With a map in one hand and a cold beer in the other, I sat alone at the bar of the Baobab Beach Backpackers Lodge in the coastal town of Vilankulo, gazing out at the sweeping sandbars and vivid turquoise waters that surround Mozambique’s Bazaruto Archipelago. I’d planned to leave the following morning for Zimbabwe, and I was chatting with the bartender about the logistics of my trip. Then, suddenly, a car’s headlights lit up the bar, and I saw a familiar face heading toward me. I had a feeling my plans were about to change.
I’d met Mandy Retzlaff a few days earlier; she and her husband, Pat, former residents of Zimbabwe, are the founders of Mozambique Horse Safari, a family-run horseback safari company that I’d had the pleasure of riding with in Vilankulo as a special treat for my birthday. My friend Alice and I had traveled some 200 miles from Tofo — a small coastal village well known for its diving, snorkeling and whale shark sightings — for a ride with the company after we’d heard about their extraordinary story and the magnificent excursions they offered.
On the morning of my birthday, Alice and I had enjoyed an exhilarating ride at low tide along Vilankulo’s palm-tree lined beach. Pat was our guide, and his introductory words — “We’ll have to ride fast to reach the red dune before the tide comes in” — were music to our ears.
Riding side by side atop spirited and exceptionally well-trained horses, we thundered over the white sand, pausing to give the horses a break before cantering up the steep red dune. From the top of the dune, a palette of bright blue hues stretched over the peeping sandbars toward the five islands of the Bazaruto Archipelago. Traditional dhow boats dotted the seascape. We watched as fishermen pulled in their nets and local women carried their catch ashore.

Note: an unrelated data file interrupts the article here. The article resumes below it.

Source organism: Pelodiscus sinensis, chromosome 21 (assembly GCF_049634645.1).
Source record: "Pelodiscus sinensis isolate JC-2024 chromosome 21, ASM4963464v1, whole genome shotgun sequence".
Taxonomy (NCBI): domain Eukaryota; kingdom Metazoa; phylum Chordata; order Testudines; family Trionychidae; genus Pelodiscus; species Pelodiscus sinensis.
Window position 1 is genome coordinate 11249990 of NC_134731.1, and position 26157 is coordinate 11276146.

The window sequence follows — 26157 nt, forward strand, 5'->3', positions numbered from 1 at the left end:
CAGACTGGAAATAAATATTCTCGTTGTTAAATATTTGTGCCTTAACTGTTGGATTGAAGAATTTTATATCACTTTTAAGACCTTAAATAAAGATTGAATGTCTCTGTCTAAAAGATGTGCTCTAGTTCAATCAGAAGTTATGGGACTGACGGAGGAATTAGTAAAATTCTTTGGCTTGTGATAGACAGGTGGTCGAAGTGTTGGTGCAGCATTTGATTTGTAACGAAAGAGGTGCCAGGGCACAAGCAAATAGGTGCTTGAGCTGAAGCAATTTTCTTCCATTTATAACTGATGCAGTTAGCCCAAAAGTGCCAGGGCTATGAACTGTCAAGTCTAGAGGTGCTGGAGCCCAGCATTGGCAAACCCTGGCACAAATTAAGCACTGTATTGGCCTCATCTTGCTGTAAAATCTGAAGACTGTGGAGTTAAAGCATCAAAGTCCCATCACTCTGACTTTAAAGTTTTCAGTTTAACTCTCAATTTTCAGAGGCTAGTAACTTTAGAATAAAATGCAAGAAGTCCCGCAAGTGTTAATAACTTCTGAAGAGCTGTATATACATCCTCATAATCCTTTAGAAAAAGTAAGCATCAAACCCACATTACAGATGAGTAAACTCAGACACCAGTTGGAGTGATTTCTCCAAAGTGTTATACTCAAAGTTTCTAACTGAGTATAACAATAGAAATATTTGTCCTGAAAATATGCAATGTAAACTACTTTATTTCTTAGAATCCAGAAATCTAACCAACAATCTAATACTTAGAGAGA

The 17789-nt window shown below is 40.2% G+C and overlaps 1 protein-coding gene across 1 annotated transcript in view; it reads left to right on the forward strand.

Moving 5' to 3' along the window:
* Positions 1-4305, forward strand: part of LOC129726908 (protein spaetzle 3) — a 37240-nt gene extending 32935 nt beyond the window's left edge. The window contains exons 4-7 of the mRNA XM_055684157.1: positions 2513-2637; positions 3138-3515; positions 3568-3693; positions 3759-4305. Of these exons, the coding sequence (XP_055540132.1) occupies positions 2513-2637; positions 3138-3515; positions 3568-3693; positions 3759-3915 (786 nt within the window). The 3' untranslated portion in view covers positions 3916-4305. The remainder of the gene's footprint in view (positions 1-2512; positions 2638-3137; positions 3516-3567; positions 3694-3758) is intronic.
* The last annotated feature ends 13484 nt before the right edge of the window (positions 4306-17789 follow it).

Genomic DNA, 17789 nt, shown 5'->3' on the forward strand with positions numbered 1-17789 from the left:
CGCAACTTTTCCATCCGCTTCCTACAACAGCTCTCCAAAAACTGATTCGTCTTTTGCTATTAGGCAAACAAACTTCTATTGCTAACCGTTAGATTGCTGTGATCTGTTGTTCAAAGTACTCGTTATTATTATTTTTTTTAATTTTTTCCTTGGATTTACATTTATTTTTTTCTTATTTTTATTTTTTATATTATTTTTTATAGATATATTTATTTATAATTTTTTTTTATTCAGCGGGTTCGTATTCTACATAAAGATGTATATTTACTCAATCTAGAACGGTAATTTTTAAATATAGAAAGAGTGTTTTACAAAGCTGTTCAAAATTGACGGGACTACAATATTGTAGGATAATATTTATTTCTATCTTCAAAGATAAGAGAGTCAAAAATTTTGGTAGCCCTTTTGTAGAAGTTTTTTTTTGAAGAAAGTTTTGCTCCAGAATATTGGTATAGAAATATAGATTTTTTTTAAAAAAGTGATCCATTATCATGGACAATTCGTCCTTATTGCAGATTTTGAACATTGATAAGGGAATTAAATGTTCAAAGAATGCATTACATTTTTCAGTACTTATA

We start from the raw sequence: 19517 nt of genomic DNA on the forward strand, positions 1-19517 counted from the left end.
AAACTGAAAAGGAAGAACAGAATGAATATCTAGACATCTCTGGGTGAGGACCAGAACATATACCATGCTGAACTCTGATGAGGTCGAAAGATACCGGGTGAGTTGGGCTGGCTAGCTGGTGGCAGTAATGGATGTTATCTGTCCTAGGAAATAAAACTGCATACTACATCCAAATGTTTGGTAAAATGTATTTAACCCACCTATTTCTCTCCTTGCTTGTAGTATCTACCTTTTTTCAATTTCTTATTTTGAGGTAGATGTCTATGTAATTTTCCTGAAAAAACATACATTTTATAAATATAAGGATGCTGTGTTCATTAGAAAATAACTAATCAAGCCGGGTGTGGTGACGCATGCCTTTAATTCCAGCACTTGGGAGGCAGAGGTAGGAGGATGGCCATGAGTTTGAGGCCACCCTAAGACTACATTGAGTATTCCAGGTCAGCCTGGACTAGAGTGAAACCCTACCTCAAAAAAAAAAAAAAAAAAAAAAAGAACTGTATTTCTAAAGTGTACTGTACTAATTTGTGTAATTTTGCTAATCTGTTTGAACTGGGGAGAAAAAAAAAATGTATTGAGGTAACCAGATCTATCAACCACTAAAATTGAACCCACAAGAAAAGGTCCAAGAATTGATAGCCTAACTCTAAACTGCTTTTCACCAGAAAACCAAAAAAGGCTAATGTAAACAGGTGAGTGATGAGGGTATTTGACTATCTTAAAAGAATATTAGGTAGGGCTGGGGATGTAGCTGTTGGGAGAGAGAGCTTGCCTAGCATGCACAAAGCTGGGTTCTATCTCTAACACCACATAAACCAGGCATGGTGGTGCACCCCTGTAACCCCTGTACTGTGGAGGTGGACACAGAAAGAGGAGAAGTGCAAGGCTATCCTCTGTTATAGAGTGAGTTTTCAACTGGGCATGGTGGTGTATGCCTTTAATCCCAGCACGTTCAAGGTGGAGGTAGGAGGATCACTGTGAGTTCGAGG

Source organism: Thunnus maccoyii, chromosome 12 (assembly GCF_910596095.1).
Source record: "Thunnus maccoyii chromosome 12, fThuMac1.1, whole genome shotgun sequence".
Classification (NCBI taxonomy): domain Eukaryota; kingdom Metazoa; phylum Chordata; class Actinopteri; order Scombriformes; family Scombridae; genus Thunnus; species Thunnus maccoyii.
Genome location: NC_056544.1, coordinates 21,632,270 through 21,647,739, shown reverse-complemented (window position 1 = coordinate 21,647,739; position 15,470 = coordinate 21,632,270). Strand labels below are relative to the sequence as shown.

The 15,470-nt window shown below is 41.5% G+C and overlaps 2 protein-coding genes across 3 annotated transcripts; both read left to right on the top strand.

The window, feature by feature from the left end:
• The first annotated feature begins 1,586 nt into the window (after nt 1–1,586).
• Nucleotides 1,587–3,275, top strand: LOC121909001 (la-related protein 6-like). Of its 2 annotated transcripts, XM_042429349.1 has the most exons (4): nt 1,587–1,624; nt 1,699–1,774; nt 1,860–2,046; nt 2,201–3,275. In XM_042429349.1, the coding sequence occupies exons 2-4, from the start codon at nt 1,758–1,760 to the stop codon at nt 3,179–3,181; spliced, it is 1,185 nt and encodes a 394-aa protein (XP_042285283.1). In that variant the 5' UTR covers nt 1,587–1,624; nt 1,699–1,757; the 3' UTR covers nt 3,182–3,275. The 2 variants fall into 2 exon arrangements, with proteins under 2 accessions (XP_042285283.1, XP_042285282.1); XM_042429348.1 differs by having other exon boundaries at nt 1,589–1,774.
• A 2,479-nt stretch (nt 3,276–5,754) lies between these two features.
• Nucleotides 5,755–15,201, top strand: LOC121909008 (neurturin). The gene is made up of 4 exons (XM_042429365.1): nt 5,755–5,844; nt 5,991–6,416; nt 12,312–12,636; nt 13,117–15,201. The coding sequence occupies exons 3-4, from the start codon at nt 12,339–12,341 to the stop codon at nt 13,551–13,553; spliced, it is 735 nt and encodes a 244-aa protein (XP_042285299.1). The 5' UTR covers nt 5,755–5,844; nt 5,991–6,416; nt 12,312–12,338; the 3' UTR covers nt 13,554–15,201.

A few days after our ride, while I was seated at the bar, Mandy drove to the Baobab Lodge to ask if I’d be interested in helping run their horse program on nearby Benguerra Island for a few weeks because of an unexpected staff shortage. Promptly abandoning my plans to travel to Zimbabwe, I found myself on a boat heading out to an island paradise.
About eight miles from the mainland, Benguerra Island — the second largest island of the Bazaruto Archipelago — is a scuba-diving haven that’s famous for its white-sand beaches and luxury resorts. Though their main herd of over 40 horses is based in Vilankulo, Mozambique Horse Safari also maintains an outpost of six horses on Benguerra, where they cater to the guests of the exclusive resorts.
During the weeks I spent on Benguerra Island, I got to know the horses under my care. Their histories have been chronicled in Mandy’s memoir, “One Hundred and Four Horses: A Memoir of Farm and Family, Africa and Exile,” which tells the remarkable story of a farming family’s devotion to their animals — including their journey across Zimbabwe to Mozambique, with 104 rescued horses.
In 2001, Mandy and Pat received a letter informing them that they’d have to vacate their farm in Zimbabwe; it no longer belonged to them. As part of then-President Robert Mugabe’s controversial land reform policies, the family was among those forced to leave their homes. Determined not to abandon their beloved animals, and agreeing to take in animals from other displaced farm owners, the Retzlaffs moved from one place to the next with an ever-growing herd, eventually reaching the border of Mozambique.